7 Ways To Protect Your Shop Data From Cyberattacks
Many who run small to mid-size businesses tend to think of cybercrime as only a big business problem. While it’s true that large corporations, governments, banks and retailers are likely targets for Internet based crimes, smaller businesses – including CNC shops – are not immune. According to the 2016 Internet Security Report from Symantec, 43% of cyberattacks last year targeted small businesses.
Even more disturbing is the increase in small business ransomware incidents in which hackers take control of your computer systems and hold them hostage until you pay a ransom. Otherwise they threaten to sell and/or erase all of your data if you don’t quickly pay up. Norton, a provider of software to protect devices from viruses and other malware, estimates that ransomware was a $150 million business last year.
Given the severity of the problem, it’s wise to regularly review your computer system safeguards. Of course, your first priority is to protect your business data, including financials, customer files, engineering, R&D and CAM/CAD information. Equally important, in this age of the Industrial Internet of Things, is protecting any shop floor communications systems that share data between workstations and possibly a host computer. If any of these data become corrupted or held for ransom, the impact on your business could be devastating.
So what can you do to protect your shop?
- Firewalls and defensive software. Experts agree that firewalls for all computers, Wi-Fi routers and anything else that connects to the Internet are essential. Anti-virus software is your next best line of defense, provided you keep it continuously updated.
- Restrict employee access. The fewer people who can get into your data, the better. Only those employees who need access to your systems to do their jobs should be able to do so. This is not as much a concern about an employee wishing to harm the company as it is a means to reduce the potential for human error or carelessness that could leave your systems at risk.
- Establish and enforce a BYOD policy. When employees bring their personal devices (smartphones, laptops, tablets, etc.) to the workplace, they can tap into the company Wi-Fi system and possibly communicate with company computers. This opens the door to introducing viruses or malware from their devices into the company’s. It may be wise to only allow company-provided devices to connect to your computer systems, or setup an Internet security protocol for screening personal devices.
- Backup to the cloud. As important as it is to regularly backup your data, it is equally important to do so to a secure, location. In the event of a fatal system failure or a ransom attempt, having your data regularly backed up to the cloud enables you to quickly reinstall software and data once your system is cleared for a restart. The cloud also has greater security in place than most smaller businesses can afford.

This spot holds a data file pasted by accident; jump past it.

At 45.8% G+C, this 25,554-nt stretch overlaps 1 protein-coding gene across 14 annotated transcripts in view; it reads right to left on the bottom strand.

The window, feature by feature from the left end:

- Regularly change passwords. One of the best protections for your systems is to change passwords frequently. It’s also important that the passwords be complex, using a combination of upper and lower case letters, numerals and special characters. Also, resist the temptation to use the same password to access multiple devices. The Wi-Fi password should be different than the one for a computer, and so on. Strong, unduplicated passwords are harder to hack. And don’t forget to change the passwords anytime employees leave the company, no matter how much you trust them.
- Consider outside help. It may make sense for you to hire an IT security firm to analyze your systems, discover any weak points and provide recommendations to shore up your systems. Yes, you’ll pay a price for this service, but it could save you considerable expense in the future. You’ll also sleep better.
- What if the worst happens? Despite all of your precautions, you could experience a system meltdown or cyberattack. That’s why you need a written recovery plan that specifies who to contact for help, procedures to follow (for example, how to retrieve data from the cloud), and any actions that will minimize the damage.
Unfortunately, as we continue to develop technologies that enable us to run our businesses more efficiently, there will always be criminals who attempt to use this technology against us. Having a proactive approach to protecting your data with these and other methods is your best defense.